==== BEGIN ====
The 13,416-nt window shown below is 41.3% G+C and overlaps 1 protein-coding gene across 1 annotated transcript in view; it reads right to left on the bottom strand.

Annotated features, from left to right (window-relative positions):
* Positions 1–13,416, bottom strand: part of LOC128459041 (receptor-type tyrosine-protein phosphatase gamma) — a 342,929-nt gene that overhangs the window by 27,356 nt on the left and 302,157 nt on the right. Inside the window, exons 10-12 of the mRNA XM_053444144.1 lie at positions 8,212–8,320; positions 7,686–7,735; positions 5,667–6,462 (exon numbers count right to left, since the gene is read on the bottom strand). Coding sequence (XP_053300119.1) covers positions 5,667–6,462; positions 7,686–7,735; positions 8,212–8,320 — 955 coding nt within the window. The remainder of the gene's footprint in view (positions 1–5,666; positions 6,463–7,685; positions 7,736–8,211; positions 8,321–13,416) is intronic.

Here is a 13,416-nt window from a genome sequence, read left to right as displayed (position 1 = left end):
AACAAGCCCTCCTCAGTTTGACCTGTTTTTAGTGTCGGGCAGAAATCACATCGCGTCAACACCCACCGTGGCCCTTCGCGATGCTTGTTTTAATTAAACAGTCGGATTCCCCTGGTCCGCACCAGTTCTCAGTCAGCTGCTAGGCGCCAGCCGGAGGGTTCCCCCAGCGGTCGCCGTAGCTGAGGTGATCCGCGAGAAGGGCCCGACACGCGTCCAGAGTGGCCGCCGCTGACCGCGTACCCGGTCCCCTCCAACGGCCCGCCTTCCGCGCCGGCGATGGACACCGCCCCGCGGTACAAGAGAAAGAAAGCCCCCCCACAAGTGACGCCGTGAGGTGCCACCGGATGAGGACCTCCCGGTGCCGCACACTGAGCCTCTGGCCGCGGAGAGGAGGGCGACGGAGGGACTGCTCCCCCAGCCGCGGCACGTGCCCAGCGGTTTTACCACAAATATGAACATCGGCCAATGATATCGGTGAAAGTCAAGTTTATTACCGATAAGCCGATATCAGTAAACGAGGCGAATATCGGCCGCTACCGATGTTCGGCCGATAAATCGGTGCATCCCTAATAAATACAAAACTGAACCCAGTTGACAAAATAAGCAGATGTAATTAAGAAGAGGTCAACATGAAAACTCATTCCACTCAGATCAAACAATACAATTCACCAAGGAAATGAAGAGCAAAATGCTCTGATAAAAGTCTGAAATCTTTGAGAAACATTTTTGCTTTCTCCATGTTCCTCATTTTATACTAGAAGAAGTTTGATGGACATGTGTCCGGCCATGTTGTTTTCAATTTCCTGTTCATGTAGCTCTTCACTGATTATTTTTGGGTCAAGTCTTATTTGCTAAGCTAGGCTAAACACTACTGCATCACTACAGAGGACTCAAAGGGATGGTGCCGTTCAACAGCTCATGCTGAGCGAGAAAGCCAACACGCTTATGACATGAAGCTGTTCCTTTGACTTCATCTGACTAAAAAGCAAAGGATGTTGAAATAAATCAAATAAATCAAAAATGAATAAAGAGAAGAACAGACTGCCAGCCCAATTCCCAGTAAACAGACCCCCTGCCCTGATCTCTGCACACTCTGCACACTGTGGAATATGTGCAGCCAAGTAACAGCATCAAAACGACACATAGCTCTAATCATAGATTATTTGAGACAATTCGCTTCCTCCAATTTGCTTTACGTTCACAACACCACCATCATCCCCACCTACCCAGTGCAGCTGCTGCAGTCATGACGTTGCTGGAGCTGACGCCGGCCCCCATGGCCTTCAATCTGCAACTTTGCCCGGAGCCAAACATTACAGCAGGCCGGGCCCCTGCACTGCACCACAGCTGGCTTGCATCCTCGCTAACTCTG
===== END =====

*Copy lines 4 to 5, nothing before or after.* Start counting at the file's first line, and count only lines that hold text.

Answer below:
Here is a 13,416-nt window from a genome sequence, read left to right as displayed (position 1 = left end):
AACAAGCCCTCCTCAGTTTGACCTGTTTTTAGTGTCGGGCAGAAATCACATCGCGTCAACACCCACCGTGGCCCTTCGCGATGCTTGTTTTAATTAAACAGTCGGATTCCCCTGGTCCGCACCAGTTCTCAGTCAGCTGCTAGGCGCCAGCCGGAGGGTTCCCCCAGCGGTCGCCGTAGCTGAGGTGATCCGCGAGAAGGGCCCGACACGCGTCCAGAGTGGCCGCCGCTGACCGCGTACCCGGTCCCCTCCAACGGCCCGCCTTCCGCGCCGGCGATGGACACCGCCCCGCGGTACAAGAGAAAGAAAGCCCCCCCACAAGTGACGCCGTGAGGTGCCACCGGATGAGGACCTCCCGGTGCCGCACACTGAGCCTCTGGCCGCGGAGAGGAGGGCGACGGAGGGACTGCTCCCCCAGCCGCGGCACGTGCCCAGCGGTTTTACCACAAATATGAACATCGGCCAATGATATCGGTGAAAGTCAAGTTTATTACCGATAAGCCGATATCAGTAAACGAGGCGAATATCGGCCGCTACCGATGTTCGGCCGATAAATCGGTGCATCCCTAATAAATACAAAACTGAACCCAGTTGACAAAATAAGCAGATGTAATTAAGAAGAGGTCAACATGAAAACTCATTCCACTCAGATCAAACAATACAATTCACCAAGGAAATGAAGAGCAAAATGCTCTGATAAAAGTCTGAAATCTTTGAGAAACATTTTTGCTTTCTCCATGTTCCTCATTTTATACTAGAAGAAGTTTGATGGACATGTGTCCGGCCATGTTGTTTTCAATTTCCTGTTCATGTAGCTCTTCACTGATTATTTTTGGGTCAAGTCTTATTTGCTAAGCTAGGCTAAACACTACTGCATCACTACAGAGGACTCAAAGGGATGGTGCCGTTCAACAGCTCATGCTGAGCGAGAAAGCCAACACGCTTATGACATGAAGCTGTTCCTTTGACTTCATCTGACTAAAAAGCAAAGGATGTTGAAATAAATCAAATAAATCAAAAATGAATAAAGAGAAGAACAGACTGCCAGCCCAATTCCCAGTAAACAGACCCCCTGCCCTGATCTCTGCACACTCTGCACACTGTGGAATATGTGCAGCCAAGTAACAGCATCAAAACGACACATAGCTCTAATCATAGATTATTTGAGACAATTCGCTTCCTCCAATTTGCTTTACGTTCACAACACCACCATCATCCCCACCTACCCAGTGCAGCTGCTGCAGTCATGACGTTGCTGGAGCTGACGCCGGCCCCCATGGCCTTCAATCTGCAACTTTGCCCGGAGCCAAACATTACAGCAGGCCGGGCCCCTGCACTGCACCACAGCTGGCTTGCATCCTCGCTAACTCTG